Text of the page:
DEAR MISS MANNERS: Is it ever acceptable to remove food from one’s teeth at the table? I have extremely uneven teeth, and invariably have food showing after I’ve eaten -- in places where it cannot be dislodged by a sweep of the tongue.
Ordinarily, I retreat to the ladies’ room immediately following a meal to remove any bits of remaining food. But I serve on a nonprofit board of directors, and in the circumstance of our meetings, I would risk missing important information -- or worse, being absent when it is my turn to report.
I carry floss and toothpicks, but was raised that it’s extremely rude to conduct this bit of grooming at the table (although I do see others do it from time to time). Yet I am mortified to think that I might be speaking and smiling among a group with food visible on my teeth.
Of course, we are not currently meeting in person, but the thought of facing this issue again when in-person meetings are permitted causes some anxiety. I welcome your advice.
GENTLE READER: Perfect the move of appearing as though you are retrieving something in your purse beneath the seat, and then quickly flossing until you have time to retreat to the ladies’ room.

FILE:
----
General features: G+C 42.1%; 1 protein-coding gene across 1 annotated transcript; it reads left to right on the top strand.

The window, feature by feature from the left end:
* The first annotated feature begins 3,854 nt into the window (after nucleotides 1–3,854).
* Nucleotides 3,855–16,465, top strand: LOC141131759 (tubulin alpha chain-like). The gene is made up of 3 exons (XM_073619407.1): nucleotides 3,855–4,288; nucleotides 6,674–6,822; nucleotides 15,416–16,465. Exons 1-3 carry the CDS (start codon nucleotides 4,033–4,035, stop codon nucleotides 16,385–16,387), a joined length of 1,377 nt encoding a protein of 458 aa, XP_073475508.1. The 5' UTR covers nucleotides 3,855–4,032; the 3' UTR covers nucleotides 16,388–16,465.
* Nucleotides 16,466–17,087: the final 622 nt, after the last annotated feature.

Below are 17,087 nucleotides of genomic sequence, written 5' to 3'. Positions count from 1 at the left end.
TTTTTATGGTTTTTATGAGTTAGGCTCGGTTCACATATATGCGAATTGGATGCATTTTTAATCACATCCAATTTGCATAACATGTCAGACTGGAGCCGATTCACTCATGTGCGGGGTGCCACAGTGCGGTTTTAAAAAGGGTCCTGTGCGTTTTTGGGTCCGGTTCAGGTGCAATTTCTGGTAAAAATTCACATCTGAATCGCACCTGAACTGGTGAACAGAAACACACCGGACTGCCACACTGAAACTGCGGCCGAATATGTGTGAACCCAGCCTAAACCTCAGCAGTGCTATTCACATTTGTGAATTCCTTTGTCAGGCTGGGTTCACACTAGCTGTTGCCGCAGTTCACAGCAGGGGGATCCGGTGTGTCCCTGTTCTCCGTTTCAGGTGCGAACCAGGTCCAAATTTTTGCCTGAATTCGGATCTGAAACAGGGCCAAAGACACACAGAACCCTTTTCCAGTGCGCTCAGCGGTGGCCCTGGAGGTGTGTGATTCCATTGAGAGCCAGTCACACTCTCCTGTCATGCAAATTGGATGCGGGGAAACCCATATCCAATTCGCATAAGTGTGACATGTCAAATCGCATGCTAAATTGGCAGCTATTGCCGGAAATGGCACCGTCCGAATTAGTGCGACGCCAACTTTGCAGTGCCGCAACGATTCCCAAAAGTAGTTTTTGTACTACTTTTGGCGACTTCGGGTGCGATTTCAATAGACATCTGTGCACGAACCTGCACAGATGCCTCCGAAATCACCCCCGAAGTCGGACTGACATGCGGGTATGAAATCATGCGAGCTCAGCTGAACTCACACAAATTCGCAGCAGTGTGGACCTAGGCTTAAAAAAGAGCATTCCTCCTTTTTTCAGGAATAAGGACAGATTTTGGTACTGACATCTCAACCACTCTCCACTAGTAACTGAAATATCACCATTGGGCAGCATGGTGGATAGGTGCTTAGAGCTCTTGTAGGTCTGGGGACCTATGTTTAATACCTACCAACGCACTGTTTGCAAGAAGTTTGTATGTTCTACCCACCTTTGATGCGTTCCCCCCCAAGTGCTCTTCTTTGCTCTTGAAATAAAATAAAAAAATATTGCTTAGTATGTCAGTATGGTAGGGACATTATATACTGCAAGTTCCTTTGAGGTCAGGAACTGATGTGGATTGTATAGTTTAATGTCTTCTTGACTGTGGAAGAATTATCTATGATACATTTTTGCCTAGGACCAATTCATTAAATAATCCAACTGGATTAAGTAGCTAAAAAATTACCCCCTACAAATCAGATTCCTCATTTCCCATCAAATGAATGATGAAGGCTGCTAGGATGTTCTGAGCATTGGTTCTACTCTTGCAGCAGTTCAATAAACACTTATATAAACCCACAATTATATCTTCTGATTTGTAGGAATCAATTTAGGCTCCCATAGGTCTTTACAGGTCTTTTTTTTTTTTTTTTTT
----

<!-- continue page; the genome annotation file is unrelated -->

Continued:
Miss Manners warns you that this must be deftly performed so as not to concern your lunch partners that something more untoward is happening under the table. Fortunately, you have lots of time at home to practice.
DEAR MISS MANNERS: I was invited to go out on a date, just for a bite to eat and a movie. I was polite and brought flowers. Then the person who took me out said that I was to pay for everything.
Is that a rude revelation? I get stuck with the bill for dinner, a movie and drinks, when the one who asked me out demands that I pay? Is that totally right?
If I ask the person out for coffee or lunch/dinner, I often say that I will pick up the tab the first time, then let the other person pick it up the second time.
I get flattered when asked out, but then shocked and embarrassed when they act like I’m Mr. Moneybags. What are your thoughts and suggestions?
GENTLE READER: It is never polite to invite someone to pay for your dinner and evening’s entertainment --particularly by ambushing someone into doing so.
Your friend might think that she is adhering to outdated gender roles -- or was confused in that regard by the flowers you brought.
But Miss Manners assures you that paying is the responsibility of the person who issues the invitation. If the relationship moves forward and the requests become more mutual, alternating the generosity, as you propose, is acceptable.
DEAR MISS MANNERS: There is a grandbaby in the family. The mother is my sister’s daughter. I am not the grandmother; what is my title?
GENTLE READER: Great-aunt. But only time, and your relationship, will tell if Grand ultimately outranks Great.
(Please send your questions to Miss Manners at her website, www.missmanners.com; to her email, firstname.lastname@example.org; or through postal mail to Miss Manners, Andrews McMeel Syndication, 1130 Walnut St., Kansas City, MO 64106.)